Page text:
DP16182 Social Networks and (Political) Assimilation in the Age of Mass Migration
|Author(s):||Costanza Biavaschi, Corrado Giulietti, Yves Zenou|
|Publication Date:||May 2021|
|Keyword(s):||Assimilation, migration, Naturalization, Social Networks|
|JEL(s):||J61, J62, N32, Z1|
|Programme Areas:||Public Economics, Economic History|
|Link to this Page:||cepr.org/active/publications/discussion_papers/dp.php?dpno=16182|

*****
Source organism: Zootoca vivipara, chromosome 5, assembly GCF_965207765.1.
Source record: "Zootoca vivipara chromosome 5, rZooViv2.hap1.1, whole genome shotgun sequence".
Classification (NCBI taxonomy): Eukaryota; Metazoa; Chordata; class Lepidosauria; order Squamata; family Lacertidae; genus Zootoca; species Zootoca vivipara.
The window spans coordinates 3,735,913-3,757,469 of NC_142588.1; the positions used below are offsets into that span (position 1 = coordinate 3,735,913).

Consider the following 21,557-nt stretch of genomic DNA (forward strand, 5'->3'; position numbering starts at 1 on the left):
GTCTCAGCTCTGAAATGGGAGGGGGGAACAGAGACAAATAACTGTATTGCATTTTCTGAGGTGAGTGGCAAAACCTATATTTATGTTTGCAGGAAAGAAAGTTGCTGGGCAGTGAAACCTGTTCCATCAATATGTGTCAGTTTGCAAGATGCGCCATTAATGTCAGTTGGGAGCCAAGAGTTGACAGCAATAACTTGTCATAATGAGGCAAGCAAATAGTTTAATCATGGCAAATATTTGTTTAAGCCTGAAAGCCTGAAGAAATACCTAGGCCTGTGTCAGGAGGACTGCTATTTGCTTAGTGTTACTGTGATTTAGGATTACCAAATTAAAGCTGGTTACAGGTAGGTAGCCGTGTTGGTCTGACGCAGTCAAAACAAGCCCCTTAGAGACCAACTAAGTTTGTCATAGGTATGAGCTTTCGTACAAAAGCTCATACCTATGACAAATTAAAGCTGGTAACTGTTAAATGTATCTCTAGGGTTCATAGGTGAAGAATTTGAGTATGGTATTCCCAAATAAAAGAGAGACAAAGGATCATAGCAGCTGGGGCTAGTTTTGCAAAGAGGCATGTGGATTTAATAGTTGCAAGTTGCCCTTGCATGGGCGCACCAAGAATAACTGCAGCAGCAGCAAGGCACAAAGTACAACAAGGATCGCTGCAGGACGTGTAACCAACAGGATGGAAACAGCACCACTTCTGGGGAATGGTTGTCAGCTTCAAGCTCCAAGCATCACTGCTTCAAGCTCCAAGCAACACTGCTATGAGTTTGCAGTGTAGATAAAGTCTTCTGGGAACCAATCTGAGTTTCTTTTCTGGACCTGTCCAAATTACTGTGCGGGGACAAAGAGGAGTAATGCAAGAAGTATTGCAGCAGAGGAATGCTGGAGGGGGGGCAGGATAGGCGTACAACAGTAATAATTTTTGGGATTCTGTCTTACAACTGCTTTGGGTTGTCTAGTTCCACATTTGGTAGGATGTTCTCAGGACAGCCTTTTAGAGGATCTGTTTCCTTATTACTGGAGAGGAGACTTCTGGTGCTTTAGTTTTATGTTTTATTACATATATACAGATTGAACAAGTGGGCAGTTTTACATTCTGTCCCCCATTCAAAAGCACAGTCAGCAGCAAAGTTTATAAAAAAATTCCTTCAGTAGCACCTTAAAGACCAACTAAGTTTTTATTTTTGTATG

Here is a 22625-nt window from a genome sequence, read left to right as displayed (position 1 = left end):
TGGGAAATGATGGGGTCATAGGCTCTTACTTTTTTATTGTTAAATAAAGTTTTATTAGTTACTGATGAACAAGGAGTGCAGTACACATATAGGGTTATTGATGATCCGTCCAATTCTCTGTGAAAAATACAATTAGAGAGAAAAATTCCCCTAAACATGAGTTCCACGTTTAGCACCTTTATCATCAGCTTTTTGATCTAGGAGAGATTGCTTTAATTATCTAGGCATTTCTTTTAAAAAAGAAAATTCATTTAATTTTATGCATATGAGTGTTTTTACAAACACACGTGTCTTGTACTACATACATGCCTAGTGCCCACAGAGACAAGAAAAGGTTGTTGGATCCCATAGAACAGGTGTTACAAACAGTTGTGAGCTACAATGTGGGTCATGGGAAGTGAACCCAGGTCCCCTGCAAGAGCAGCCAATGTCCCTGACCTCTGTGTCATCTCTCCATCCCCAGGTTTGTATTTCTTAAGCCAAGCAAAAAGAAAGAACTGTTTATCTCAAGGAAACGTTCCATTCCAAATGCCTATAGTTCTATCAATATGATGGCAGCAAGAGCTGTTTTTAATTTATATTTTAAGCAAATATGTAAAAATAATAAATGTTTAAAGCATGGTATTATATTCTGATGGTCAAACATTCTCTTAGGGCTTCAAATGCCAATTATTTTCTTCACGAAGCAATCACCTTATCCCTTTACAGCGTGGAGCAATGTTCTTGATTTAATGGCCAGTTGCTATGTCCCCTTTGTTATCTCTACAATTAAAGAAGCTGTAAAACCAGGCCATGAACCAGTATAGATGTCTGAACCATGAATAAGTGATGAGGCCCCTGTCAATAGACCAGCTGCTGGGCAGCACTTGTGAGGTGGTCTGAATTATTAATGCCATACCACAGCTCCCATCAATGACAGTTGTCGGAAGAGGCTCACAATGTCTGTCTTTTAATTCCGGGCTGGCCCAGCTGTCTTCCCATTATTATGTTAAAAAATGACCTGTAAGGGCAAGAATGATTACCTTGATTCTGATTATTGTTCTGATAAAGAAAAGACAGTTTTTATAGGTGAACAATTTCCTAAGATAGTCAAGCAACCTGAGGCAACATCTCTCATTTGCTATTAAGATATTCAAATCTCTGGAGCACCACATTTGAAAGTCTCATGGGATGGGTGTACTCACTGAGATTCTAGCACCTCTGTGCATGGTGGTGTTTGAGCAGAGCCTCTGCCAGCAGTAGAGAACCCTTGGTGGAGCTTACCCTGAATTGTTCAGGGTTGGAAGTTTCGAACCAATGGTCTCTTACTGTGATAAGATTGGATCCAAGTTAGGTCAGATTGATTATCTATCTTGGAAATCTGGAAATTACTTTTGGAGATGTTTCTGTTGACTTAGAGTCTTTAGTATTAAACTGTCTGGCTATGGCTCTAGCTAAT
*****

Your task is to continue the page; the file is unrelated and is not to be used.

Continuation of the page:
This paper investigates the pathways through which immigrant communities (social networks) influence individual naturalization. Specifically, we examine the impact that a fraction of naturalized co-ethnics, residing in the same block as a new immigrant in New York City in 1930, have on the probability of said immigrant becoming a U.S. citizen in 1940. Our results indicate that the concentration of naturalized co-ethnics residing in the block positively predicts individual naturalization and that this relationship operates through one main channel: information dissemination. Indeed, immigrants who live among naturalized co-ethnics are more likely to naturalize because they have greater access to critical information about the benefits and procedures of naturalization.